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Understanding React Components

Components in React let you split the page into independent and reusable parts.

Let's visualize this by taking a look at the diagram below.

Image description

Notice that the page can be split into multiple parts.
Each of these "parts" is a component.
The heading is a component, the "new question" button is a component, and the search bar is its component.
This makes organizing the page leaps and bounds easier, but even more importantly, components allow us as developers to separate concerns from one another.

Separation of concerns is a programming principle that states that each concern should be separated into individual pieces.
For example, in the diagram above, the "new question" button (2) should be clicked if a user wanted to add a new question, whereas the search bar (3) would be used if the user wanted to search existing questions.

Functional Components

In React, there are two types of components that you can use: Functional Components and Class Components.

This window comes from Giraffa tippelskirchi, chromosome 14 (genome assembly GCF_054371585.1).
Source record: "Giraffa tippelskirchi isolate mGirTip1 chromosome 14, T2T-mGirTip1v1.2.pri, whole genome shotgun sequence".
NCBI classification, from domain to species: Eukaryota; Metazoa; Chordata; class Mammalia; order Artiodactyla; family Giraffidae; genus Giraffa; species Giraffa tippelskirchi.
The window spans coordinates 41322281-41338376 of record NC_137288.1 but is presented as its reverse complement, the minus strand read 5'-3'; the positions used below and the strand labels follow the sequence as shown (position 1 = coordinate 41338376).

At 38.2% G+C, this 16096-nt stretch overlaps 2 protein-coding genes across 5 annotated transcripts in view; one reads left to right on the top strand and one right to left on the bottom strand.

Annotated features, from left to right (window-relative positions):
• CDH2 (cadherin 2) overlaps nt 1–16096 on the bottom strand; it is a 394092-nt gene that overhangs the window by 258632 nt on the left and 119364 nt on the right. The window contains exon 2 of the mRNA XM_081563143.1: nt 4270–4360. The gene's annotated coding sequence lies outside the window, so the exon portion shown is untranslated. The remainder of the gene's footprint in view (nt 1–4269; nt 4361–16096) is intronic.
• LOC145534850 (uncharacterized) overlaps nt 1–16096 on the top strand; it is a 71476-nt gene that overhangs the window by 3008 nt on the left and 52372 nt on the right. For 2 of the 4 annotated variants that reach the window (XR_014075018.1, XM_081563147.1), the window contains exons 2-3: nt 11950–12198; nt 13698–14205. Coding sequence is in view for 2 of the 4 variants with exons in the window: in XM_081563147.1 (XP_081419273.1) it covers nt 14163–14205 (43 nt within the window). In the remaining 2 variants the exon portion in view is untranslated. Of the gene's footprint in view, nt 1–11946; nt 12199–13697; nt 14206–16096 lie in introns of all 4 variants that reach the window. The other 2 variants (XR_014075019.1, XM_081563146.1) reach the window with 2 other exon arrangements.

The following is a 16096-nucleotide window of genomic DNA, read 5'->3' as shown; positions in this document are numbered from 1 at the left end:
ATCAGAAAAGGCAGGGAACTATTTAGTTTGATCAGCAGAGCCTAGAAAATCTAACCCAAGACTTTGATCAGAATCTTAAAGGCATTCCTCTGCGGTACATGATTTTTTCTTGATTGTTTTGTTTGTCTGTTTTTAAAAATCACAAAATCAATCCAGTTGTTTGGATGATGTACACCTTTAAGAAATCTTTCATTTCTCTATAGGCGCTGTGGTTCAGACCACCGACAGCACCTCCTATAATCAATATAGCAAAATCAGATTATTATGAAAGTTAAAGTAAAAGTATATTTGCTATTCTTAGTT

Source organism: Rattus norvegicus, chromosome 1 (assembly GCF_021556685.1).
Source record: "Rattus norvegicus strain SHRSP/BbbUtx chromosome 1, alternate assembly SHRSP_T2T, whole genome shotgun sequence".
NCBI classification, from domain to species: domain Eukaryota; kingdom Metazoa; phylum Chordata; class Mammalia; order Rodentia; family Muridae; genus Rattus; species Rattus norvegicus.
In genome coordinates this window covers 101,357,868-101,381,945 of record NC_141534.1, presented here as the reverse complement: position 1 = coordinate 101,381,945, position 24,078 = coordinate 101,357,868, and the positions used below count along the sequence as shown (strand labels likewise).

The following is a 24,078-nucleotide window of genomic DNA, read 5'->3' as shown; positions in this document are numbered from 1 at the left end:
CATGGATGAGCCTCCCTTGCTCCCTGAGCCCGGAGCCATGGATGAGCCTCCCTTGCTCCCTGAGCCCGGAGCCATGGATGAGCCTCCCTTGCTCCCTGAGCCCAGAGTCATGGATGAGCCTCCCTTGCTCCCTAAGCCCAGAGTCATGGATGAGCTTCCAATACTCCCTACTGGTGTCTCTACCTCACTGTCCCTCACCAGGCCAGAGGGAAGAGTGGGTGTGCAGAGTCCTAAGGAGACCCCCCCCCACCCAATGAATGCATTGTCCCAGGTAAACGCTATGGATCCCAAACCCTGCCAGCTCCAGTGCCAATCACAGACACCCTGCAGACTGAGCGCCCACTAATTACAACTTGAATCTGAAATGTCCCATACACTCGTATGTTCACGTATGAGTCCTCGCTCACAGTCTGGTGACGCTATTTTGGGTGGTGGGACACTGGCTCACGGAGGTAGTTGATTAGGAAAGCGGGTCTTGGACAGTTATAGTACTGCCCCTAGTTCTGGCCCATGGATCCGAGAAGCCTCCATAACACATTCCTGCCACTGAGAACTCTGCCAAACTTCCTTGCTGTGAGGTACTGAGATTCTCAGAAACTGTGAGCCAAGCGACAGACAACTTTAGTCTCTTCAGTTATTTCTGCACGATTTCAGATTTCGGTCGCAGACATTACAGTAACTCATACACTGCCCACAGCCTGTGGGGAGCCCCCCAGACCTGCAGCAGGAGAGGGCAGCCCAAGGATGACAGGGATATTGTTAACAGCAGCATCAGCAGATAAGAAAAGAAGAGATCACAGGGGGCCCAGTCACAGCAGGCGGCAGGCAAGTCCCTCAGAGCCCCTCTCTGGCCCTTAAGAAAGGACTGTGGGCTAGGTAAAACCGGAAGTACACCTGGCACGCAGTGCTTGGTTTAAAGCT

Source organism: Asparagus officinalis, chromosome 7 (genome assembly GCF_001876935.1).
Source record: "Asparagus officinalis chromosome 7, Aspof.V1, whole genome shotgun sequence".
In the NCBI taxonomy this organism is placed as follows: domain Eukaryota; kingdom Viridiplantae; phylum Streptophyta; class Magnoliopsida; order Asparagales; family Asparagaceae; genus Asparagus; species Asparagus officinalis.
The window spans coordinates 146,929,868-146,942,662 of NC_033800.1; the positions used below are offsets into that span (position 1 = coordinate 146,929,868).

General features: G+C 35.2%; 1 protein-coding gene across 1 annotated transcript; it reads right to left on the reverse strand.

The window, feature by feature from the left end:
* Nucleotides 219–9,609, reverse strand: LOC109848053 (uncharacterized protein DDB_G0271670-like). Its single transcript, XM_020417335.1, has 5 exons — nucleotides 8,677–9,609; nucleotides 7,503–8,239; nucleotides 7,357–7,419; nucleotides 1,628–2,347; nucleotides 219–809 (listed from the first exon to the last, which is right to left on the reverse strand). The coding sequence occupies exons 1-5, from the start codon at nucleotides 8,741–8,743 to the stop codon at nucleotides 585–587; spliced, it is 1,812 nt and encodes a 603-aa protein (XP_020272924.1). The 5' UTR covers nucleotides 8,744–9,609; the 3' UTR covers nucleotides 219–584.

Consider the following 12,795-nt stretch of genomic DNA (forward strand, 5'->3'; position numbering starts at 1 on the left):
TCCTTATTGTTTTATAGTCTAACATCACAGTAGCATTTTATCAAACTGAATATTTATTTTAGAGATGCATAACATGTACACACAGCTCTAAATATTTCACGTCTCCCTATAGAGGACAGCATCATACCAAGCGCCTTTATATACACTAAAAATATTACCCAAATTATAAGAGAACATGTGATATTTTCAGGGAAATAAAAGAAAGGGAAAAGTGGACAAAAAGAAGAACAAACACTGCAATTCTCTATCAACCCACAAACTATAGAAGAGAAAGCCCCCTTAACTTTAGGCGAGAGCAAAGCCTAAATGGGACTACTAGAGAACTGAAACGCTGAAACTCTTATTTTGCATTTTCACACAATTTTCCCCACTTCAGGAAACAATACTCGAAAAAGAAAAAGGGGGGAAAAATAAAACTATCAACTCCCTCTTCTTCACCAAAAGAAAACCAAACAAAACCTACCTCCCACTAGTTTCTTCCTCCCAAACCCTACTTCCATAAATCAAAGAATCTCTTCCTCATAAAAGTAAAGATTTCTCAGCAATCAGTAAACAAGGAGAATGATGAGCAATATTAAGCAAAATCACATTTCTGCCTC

A functional component is a simple JavaScript function.

function Hello() {
  return <h1>Hello world.</h1>
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The code above defined a functional component called Hello, which returns a simple React element.

Rendering Components

We need to create the corresponding JSX element to display the component.
For example, for our user-defined component Hello:

const el = <Hello />;
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Now, we can use our user-defined element and render it on the page:

function Hello() {
  return <h1>Hello world.</h1>
const el = <Hello />;

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Remember, all component names need to start with a capital letter.

Class Components

Class components are typically used when there are more advanced user interactions, like forms, and animations.

All class components need to extend the React.Component class.

class Hello extends React.Component {
 render() {
   return <h1>Hello world.</h1>;

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Class components need to have a render method, which is in charge of telling what the page should show.

Top comments (1)

detzam profile image
webstuff • Edited on

Nice 1 minute read

In defense of the modern web

I expect I'll annoy everyone with this post: the anti-JavaScript crusaders, justly aghast at how much of the stuff we slather onto modern websites; the people arguing the web is a broken platform for interactive applications anyway and we should start over;

React users; the old guard with their artisanal JS and hand authored HTML; and Tom MacWright, someone I've admired from afar since I first became aware of his work on Mapbox many years ago. But I guess that's the price of having opinions.